Tsk, tsk Constable Morgan. You gave your word to Dr. Kearns that you would, under no circumstances, hold anyone accountable to the law during the fight against the Anthropophagus. The reason Kearns is so adamant about that is because he's very aware that his methods are unconventional (to say the least), but still—what is Constable Morgan's word worth if the minute he gets a chance he's going to relish going back on it?
I cannot say I grasped the full meaning of that moment then, the import of the disparate elements, which seems so obvious now: the two pathways marked, one straight and wide, the other crooked and narrow; the tunnel leading downward, ever downward; the sound of something following me; the baring of my wounds to let them 'breathe a bit.' Such profound perfidy is beyond the comprehension of most men, let alone the trusting naïveté of a child! No, I was merely confused and frightened, not suspicious, as I kneeled, lamp thrust before me in one hand while I clutched the gun in the quivering other. (12.235)
"Perfidy" is the perfect word to describe what Kearns has done to Will Henry. He has orchestrated a terrible scenario that puts Will Henry into an unthinkable situation, all while under the guise of being under his protection. He really is a dastardly character, especially because when he's caught he shows exactly zero remorse.
"Oh, no," agreed Kearns. He crossed the room to stand before the withered, wheezing old man. With great tenderness he said, "To the contrary, you are a humanitarian, Dr. Starr. Let no one tell you otherwise! An anthropological alchemist, turning lead into gold! The chains that bind most men do not bind you, and in this you and I are brothers, dear Jeremiah. We are the new men of a new and glorious age, free of lies and unbound by any ridiculous rectitude." He placed his hands on either side of Starr's weathered pate, cupping his face while he bent low to purr into his oversize ear, "The only truth is the truth of the now. 'There is nothing either good or bad, but thinking makes it so.' There is no morality, is there, Jeremiah, but the morality of the moment." (13.131)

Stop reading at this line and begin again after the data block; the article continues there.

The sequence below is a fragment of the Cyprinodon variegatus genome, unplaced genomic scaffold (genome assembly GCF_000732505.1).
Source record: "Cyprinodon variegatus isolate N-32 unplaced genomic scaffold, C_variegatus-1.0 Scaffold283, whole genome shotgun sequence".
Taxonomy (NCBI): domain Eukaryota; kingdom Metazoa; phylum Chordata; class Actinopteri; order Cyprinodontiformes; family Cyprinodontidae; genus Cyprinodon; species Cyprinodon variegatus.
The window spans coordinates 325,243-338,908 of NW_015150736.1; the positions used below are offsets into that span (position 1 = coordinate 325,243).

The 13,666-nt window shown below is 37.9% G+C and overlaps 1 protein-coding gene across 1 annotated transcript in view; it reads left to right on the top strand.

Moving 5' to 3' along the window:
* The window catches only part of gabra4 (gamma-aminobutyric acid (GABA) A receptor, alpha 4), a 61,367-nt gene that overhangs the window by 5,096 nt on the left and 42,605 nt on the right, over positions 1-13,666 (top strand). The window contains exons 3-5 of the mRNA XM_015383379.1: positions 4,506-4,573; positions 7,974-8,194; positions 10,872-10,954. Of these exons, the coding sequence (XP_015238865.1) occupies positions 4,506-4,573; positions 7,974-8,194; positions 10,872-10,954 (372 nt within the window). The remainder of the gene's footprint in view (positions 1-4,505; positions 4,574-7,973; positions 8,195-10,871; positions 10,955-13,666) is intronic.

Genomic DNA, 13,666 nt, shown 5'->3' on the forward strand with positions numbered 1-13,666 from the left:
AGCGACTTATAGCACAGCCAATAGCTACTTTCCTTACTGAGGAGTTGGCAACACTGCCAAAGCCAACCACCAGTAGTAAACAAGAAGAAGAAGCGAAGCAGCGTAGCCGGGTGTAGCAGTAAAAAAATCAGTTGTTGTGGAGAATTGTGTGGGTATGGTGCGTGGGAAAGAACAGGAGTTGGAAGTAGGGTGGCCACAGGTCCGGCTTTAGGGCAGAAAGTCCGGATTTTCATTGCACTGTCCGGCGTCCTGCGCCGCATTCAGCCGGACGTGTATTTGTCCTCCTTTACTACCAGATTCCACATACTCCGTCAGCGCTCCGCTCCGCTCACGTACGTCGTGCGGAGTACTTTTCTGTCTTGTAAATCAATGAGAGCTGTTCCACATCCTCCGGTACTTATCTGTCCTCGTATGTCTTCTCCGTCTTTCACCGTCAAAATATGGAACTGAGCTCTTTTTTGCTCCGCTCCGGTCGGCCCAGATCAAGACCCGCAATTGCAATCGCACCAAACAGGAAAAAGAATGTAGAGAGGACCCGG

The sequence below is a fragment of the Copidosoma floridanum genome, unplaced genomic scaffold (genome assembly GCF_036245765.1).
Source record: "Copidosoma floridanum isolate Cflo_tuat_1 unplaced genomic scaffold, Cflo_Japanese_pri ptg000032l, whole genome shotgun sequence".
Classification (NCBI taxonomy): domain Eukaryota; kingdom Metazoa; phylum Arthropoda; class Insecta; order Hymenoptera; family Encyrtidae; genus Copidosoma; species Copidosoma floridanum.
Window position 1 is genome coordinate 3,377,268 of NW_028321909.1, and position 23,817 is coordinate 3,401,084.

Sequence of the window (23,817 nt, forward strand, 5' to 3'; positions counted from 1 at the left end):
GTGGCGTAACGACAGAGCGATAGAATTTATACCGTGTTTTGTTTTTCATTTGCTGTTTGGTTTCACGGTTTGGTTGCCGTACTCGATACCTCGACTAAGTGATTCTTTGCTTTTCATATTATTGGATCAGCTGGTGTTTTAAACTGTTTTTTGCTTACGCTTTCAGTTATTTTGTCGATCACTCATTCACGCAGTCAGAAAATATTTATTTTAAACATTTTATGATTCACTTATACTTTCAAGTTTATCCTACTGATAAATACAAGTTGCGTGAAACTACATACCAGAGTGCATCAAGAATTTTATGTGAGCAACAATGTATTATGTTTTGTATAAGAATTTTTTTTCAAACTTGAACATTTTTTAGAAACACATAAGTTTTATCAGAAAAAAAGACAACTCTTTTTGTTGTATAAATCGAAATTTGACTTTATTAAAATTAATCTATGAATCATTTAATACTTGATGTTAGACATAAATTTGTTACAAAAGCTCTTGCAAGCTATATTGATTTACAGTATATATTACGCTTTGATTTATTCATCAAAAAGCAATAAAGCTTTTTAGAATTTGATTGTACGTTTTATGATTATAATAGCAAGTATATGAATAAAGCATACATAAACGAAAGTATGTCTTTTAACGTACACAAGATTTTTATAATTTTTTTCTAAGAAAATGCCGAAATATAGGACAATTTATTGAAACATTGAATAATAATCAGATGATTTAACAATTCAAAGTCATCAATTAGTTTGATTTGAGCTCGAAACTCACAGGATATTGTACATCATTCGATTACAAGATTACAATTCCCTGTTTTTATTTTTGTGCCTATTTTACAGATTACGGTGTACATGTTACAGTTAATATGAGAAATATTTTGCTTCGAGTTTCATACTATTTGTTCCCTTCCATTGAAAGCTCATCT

What, exactly, do you think Dr. Kearns means when he says "the morality of the moment"? We think it is a phrase that allows him infinite flexibility to make judgment calls that lack any sense of ethical or moral compunction.
If you only consider the present moment—and therefore don't have to consider any ramifications of your actions—then sure, whatever you decide will be fine. It is this kind of reasoning that allows Kearns to do the terrible things that he does without any guilt or doubt, and in that sense, he is a lot like Dr. Starr. They both march to the beat of their own sociopathic drummer, that's for sure.